The New Plutocracy: How Democrats Betrayed Their Origins
by Lorna Salzman
There are various definitions of the term "false consciousness." While Marx did not use that exact term, the concept continues to be prevalent in left-wing circles and writings and in recent years has been applied to working-class whites who vote for candidates whose demonstrated record runs counter to the basic demands of this class for empowerment and economic improvement.
While no conspiracy exists on paper, there is a "gentleman's agreement" in the two major political parties which has cemented social justice issues as the top priority in presidential elections. On the left and in liberal circles, women's rights, racism, abortion, the Supreme Court, and gun control pretty well comprise the full picture; only when prodded by renegades like Sanders do they (with timidity and ambivalence) deign to address fundamental economic issues like Wall St. rapacity, banking criminals and "free" trade. On the right, Wall St. and banks get shoved aside in favor of gun rights, abortion, religion, immigration, with token concern for workers displaced by foreign imports and corporate relocation abroad in low-wage countries, with loud side shows about the east coast "elites" (false consciousness on display here, given the Bush dynasty embedded in that class).
Thomas Frank, in his forthright tirade (Listen, Liberal!) over the Democrats' betrayal of their original union and working class sympathy, justifiably asks this question about the Democrats' perpetual excuse that the stubborn plutocrat Republicans have prevented them from enacting progressive public policies and legislation to help the less fortunate: isn't it possible that the Democrats NEVER wanted these policies to succeed in the first place? And that they counted on the Republicans to do their dirty work for them? The late political historian Walter Karp, whose writings in The Public Life spurred my political activism, wrote about this in detail in his book Indispensable Enemies: those who keep you from doing something you didn't want to do in the first place.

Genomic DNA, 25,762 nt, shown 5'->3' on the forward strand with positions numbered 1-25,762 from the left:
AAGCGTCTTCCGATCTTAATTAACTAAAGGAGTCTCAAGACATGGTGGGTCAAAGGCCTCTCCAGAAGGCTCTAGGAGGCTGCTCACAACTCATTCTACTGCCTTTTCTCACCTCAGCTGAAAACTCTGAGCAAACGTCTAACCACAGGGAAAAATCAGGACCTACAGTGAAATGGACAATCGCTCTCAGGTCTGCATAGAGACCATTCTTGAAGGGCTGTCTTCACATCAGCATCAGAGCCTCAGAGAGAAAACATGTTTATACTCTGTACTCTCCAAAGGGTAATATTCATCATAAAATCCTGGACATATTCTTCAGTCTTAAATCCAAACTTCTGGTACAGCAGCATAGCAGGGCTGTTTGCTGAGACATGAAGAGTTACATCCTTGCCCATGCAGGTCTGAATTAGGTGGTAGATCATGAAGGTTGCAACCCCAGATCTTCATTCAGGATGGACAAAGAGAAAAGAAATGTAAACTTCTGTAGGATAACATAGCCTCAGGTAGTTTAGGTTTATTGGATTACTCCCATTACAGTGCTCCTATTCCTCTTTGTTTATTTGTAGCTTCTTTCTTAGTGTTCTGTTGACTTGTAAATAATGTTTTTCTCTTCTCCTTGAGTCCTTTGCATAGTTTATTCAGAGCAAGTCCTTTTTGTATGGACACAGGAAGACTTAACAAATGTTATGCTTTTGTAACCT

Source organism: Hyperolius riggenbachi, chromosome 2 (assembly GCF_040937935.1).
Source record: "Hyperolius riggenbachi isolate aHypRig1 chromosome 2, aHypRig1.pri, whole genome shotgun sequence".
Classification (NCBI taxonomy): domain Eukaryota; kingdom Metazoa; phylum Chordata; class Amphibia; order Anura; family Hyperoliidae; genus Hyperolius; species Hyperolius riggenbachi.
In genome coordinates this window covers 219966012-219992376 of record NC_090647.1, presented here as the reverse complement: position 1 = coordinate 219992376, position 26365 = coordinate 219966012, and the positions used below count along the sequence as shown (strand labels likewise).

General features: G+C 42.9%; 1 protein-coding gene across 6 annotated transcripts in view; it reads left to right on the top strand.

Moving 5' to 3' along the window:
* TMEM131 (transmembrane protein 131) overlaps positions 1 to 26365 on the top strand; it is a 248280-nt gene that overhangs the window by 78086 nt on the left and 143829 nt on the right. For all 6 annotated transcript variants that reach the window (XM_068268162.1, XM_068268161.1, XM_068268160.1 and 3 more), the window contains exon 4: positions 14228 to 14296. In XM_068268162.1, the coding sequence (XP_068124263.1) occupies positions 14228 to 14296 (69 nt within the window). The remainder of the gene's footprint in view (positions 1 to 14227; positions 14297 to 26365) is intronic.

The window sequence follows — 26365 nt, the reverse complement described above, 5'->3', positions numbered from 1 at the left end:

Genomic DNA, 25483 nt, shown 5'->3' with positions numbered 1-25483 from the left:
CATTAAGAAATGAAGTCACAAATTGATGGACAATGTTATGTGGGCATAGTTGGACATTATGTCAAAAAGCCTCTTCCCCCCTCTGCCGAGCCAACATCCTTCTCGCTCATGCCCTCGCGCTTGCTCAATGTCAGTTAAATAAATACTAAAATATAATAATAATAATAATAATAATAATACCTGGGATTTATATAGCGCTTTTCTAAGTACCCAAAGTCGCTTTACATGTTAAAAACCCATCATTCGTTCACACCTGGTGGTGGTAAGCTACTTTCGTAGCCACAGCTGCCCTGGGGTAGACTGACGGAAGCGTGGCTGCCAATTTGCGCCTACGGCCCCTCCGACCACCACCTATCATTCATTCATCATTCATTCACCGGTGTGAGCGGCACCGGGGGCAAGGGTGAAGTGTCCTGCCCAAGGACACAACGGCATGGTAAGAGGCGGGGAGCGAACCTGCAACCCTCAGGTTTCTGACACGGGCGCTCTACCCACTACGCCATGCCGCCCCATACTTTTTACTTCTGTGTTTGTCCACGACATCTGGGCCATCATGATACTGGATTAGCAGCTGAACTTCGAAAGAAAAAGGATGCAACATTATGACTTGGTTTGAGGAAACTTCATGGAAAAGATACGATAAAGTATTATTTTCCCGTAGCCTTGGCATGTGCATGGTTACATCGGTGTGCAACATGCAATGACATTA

A slightly different scenario took place under Bill Clinton's regime, one in which Clinton, having an agenda congenial to Republicans, was able to push through harshly regressive policies with nary a "no" coming from congress or from liberals themselves: a dissolution of traditional welfare that pushed countless blacks into poverty; mass incarceration, which blacks today are protesting loudly while forgetting who is responsible for it; pushing NAFTA which led to the loss of hundreds of thousands of American jobs, and much, much more. Clinton cleverly pre-empted a Republican agenda and got away with it, as the Democrats always do because their party and their constituents still conjure up the original but long defunct image of the party that they, mistakenly, think cares about workers, the poor, the jobless and the disenfranchised.